The Buzz on the Trend: Honey + Garlic

Honey Garlic

You may have seen the newest cold and flu trend making its rounds on the internet and the news cycles – of, course we’re talking about fermented honey and garlic. The #HoneyGarlic hashtag has millions of views, but is there any science to back up the claims of the power of this DIY remedy? Today we’re digging into the topic by exploring the health benefits of both garlic and honey and if they are, in fact, more powerful together.

Like honey, garlic has been used for flavoring and medicinal purposes for centuries, dating back to the dawn of historical records. According to WebMD, “[a]ncient medical texts from as far afield as Egypt, China, India, Greece, and Rome discussed the medical uses of garlic.” Fun Fact: like honey, garlic was discovered in the tomb of King Tut1! So, what is it about this potent member of the lily family (another fun fact – garlic is a member of the lily family and is related to such famous plants as hyacinths, tulips, onions, chives, and leeks)2 that makes it a go-to for home remedies? Let’s find out!

Benefits of Garlic

Good for more than just keeping away vampires (or your neighbors, if you eat too much…), garlic’s sulfur-containing compounds also have immunity-boosting benefits. While not providing much in terms of protein (0.19 g per clove, per USDA), and basically nothing in terms of fiber, sugars or fat, garlic is a source of vital nutrients like vitamins C and K, iron, potassium, zinc and magnesium3. In addition, garlic is also a source of antioxidants and prebiotics, contributing to both gut and overall immune system health4. Now, it’s hard to talk about the benefits of garlic without talking about its powerhouse compound, Allicin.

Simply put, allicin is the compound that gives garlic its instantly recognizable taste and smell and may help to ease inflammation and block free radicals. Now, a little food science – in addition to the aforementioned nutrients, garlic also contains the amino acid alliin and when you chop or crush a garlic clove, you activate an enzyme called alliinase, which then converts alliin into allicin and seems to make all kinds of magic happen. This allicin is touted for its antiviral, antifungal and antiparasitic properties1 and is even considered to be a broad-spectrum antibiotic2. It also appears that allicin may help to combat antibiotic resistance by enhancing effectiveness when taken with another antibiotic2.

Now, when considering the form of your garlic, it is said that raw is more beneficial than cooked garlic, but that supplements are the most effective1. Of course, it is recommended that you talk to your doctor before starting any kind of supplement regimen, especially if you are currently taking anticoagulants as garlic does have blood-thinning properties. If you are going to cook your garlic, there are still benefits to be had and you can maximize them by letting your chopped/crushed garlic rest for 10 minutes and adding it near the end of cooking to preserve the allicin2.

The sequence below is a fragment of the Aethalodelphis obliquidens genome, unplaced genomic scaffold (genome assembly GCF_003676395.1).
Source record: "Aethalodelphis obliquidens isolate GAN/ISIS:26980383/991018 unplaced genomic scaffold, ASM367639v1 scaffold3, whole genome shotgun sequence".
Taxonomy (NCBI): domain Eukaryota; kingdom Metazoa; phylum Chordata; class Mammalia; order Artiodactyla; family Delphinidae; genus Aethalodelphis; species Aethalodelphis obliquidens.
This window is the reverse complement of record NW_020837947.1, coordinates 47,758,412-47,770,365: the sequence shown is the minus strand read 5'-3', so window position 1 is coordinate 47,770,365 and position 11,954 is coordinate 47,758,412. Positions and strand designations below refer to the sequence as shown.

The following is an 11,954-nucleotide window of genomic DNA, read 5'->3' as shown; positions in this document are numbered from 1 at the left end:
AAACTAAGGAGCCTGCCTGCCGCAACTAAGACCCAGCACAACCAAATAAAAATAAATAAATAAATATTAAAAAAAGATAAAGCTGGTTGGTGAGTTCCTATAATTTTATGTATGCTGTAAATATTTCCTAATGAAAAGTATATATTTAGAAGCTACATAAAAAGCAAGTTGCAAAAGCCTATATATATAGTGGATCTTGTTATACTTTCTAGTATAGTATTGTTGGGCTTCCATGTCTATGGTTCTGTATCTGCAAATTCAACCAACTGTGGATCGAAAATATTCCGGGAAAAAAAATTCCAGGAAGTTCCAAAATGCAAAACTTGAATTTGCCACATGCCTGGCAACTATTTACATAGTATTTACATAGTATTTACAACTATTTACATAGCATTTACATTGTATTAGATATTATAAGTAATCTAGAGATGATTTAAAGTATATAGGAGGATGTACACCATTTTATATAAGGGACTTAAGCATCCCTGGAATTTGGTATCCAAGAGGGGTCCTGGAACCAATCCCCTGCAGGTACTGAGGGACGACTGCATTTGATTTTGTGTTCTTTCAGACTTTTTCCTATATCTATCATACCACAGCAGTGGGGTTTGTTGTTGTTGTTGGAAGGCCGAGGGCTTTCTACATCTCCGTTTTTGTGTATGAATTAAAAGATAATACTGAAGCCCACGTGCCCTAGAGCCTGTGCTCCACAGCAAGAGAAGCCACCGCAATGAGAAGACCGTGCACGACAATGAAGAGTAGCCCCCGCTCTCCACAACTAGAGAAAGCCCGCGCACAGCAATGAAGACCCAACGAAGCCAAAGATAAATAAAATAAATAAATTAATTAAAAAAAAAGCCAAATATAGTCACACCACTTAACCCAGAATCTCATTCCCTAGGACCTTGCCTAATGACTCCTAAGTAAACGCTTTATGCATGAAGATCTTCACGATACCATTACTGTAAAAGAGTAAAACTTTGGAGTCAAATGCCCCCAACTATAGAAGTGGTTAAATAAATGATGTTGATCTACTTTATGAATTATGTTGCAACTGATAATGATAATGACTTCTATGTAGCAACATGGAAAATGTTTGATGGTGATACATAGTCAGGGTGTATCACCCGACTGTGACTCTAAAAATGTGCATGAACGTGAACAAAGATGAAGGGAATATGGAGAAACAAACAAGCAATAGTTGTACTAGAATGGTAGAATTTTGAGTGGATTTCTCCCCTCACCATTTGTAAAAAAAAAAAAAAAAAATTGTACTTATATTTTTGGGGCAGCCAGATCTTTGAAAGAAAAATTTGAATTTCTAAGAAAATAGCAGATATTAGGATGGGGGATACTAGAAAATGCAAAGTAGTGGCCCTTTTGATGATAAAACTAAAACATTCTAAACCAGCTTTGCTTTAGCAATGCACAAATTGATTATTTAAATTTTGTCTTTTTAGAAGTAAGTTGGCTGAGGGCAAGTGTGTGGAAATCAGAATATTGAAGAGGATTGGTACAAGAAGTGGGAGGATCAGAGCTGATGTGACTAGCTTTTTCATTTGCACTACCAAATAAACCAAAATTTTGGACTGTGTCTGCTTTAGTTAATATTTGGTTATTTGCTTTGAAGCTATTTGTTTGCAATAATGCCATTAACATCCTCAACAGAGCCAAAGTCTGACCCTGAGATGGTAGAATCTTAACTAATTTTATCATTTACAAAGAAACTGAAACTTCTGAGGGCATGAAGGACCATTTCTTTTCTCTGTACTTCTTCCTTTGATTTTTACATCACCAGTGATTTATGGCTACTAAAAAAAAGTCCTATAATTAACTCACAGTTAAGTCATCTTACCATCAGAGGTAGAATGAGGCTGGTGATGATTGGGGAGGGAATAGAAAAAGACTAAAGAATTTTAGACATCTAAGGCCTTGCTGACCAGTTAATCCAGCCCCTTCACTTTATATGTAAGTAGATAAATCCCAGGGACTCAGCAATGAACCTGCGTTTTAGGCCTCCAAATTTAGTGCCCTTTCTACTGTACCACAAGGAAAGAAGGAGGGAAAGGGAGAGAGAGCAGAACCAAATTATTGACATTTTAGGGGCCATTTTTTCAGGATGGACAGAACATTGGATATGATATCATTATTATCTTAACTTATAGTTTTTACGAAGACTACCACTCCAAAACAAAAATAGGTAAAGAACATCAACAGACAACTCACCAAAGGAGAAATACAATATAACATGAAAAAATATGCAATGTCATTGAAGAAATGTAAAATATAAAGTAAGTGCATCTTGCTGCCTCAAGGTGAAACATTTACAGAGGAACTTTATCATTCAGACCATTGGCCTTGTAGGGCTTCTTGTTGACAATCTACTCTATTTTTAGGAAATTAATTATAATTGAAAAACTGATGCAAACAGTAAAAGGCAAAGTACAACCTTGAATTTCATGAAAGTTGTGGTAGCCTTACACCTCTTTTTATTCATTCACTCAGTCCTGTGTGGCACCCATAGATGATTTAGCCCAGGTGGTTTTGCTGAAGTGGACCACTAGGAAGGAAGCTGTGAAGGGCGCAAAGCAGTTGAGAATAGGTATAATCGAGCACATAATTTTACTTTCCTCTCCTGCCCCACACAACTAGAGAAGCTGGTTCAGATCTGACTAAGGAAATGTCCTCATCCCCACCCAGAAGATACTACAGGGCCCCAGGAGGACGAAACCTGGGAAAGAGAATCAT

Benefits of Honey

So, why are people pairing garlic with honey? Well, honey is a bit of a superfood in its own right. In fact, research has shown that honey is a natural source of a wide array of trace amounts of vitamins, minerals, amino acids and antioxidants! Flavonoids and phenolic acids, which act as antioxidants, are found in honey, although the amount and type of these compounds depend largely on the floral source (check out more about honey’s nutritional profile). On top of that, honey may have positive effects on health including improved cardiovascular risk factors, glucose tolerance in healthy people and in people with diabetes, symptoms of cough and sleep quality in children with URTIs, prebiotics helping aid in digestive health, and other health benefits. Despite its sugar content, more health benefits for honey have been observed than null or negative effects, which suggests that honey has many benefits as part of a healthy diet5.

Now that you know the benefits of garlic and honey as individual ingredients, let’s revisit the trend that brought us here and answer the question – can fermenting garlic in honey prevent or treat your cold? Short answer – there is no scientific evidence to back up the claim. While much research has been done on each ingredient individually, we are currently unaware of any studies focused specifically on fermenting garlic in honey. Much like the idea that local honey can treat/lessen your reaction to local allergens, most of these claims are anecdotal and not scientifically backed. Of course, if you would like to give it a try, you should remember to take into account any underlying conditions you may have and your medications, particularly anticoagulants and anti-diabetes. If you have any concerns, please speak to your doctor.

Even though we don’t consume large amounts of garlic in our everyday cooking, that doesn’t mean that it can’t still be a beneficial – and delicious – addition, which is why we are sharing ten of our favorite honey + garlic recipes. We hope that you enjoy these recipes and that everyone is staying well out there!

We want to hear from you! Have you tried fermenting garlic in honey? How did it go? Tell us about your experience in the comments below.


1 WebMD Editorial Contributors. (2020, October 7). Garlic: Is it good for you? WebMD.

2 PharmD, M. N. (2022, December 21). What is Allicin? Verywell Health.

3 FoodData Central. (n.d.).

4 Ldn, I. V. R. (2023, December 27). What happens to your body when you eat garlic regularly. EatingWell.

5 Palma-Morales M, Huertas JR, Rodríguez-Pérez C. A Comprehensive Review of the Effect of Honey on Human Health. Nutrients. 2023; 15(13):3056.